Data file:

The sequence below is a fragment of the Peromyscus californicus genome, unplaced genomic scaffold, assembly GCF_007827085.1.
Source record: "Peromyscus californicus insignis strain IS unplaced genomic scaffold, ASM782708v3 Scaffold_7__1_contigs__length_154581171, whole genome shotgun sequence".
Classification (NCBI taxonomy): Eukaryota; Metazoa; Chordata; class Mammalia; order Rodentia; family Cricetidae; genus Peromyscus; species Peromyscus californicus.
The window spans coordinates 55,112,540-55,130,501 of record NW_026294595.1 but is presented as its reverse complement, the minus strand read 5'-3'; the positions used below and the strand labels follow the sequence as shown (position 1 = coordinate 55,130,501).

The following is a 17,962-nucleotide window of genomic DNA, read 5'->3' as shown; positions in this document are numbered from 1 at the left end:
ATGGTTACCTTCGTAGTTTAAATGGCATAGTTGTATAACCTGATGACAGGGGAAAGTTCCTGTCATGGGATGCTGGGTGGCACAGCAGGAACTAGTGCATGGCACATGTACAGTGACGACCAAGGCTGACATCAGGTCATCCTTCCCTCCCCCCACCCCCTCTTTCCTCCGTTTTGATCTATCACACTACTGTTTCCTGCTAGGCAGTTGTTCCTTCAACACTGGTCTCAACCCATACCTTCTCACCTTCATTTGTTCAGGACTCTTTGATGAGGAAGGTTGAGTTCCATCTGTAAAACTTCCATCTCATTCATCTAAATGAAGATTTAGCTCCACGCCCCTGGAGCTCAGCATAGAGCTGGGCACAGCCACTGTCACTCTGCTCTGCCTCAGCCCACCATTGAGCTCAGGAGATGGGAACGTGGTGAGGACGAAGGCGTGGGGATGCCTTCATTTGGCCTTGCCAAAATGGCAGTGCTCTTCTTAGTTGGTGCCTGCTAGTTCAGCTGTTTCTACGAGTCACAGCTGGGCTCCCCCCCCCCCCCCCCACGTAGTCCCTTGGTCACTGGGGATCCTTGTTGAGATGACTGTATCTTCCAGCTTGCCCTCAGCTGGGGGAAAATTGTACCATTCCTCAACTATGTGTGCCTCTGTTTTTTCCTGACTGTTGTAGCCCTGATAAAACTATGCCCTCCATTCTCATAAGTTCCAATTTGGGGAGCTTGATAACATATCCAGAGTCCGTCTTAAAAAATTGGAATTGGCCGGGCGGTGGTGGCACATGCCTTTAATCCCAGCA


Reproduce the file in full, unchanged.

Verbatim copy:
The sequence below is a fragment of the Peromyscus californicus genome, unplaced genomic scaffold, assembly GCF_007827085.1.
Source record: "Peromyscus californicus insignis strain IS unplaced genomic scaffold, ASM782708v3 Scaffold_7__1_contigs__length_154581171, whole genome shotgun sequence".
Classification (NCBI taxonomy): Eukaryota; Metazoa; Chordata; class Mammalia; order Rodentia; family Cricetidae; genus Peromyscus; species Peromyscus californicus.
The window spans coordinates 55,112,540-55,130,501 of record NW_026294595.1 but is presented as its reverse complement, the minus strand read 5'-3'; the positions used below and the strand labels follow the sequence as shown (position 1 = coordinate 55,130,501).

The following is a 17,962-nucleotide window of genomic DNA, read 5'->3' as shown; positions in this document are numbered from 1 at the left end:
ATGGTTACCTTCGTAGTTTAAATGGCATAGTTGTATAACCTGATGACAGGGGAAAGTTCCTGTCATGGGATGCTGGGTGGCACAGCAGGAACTAGTGCATGGCACATGTACAGTGACGACCAAGGCTGACATCAGGTCATCCTTCCCTCCCCCCACCCCCTCTTTCCTCCGTTTTGATCTATCACACTACTGTTTCCTGCTAGGCAGTTGTTCCTTCAACACTGGTCTCAACCCATACCTTCTCACCTTCATTTGTTCAGGACTCTTTGATGAGGAAGGTTGAGTTCCATCTGTAAAACTTCCATCTCATTCATCTAAATGAAGATTTAGCTCCACGCCCCTGGAGCTCAGCATAGAGCTGGGCACAGCCACTGTCACTCTGCTCTGCCTCAGCCCACCATTGAGCTCAGGAGATGGGAACGTGGTGAGGACGAAGGCGTGGGGATGCCTTCATTTGGCCTTGCCAAAATGGCAGTGCTCTTCTTAGTTGGTGCCTGCTAGTTCAGCTGTTTCTACGAGTCACAGCTGGGCTCCCCCCCCCCCCCCCCACGTAGTCCCTTGGTCACTGGGGATCCTTGTTGAGATGACTGTATCTTCCAGCTTGCCCTCAGCTGGGGGAAAATTGTACCATTCCTCAACTATGTGTGCCTCTGTTTTTTCCTGACTGTTGTAGCCCTGATAAAACTATGCCCTCCATTCTCATAAGTTCCAATTTGGGGAGCTTGATAACATATCCAGAGTCCGTCTTAAAAAATTGGAATTGGCCGGGCGGTGGTGGCACATGCCTTTAATCCCAGCA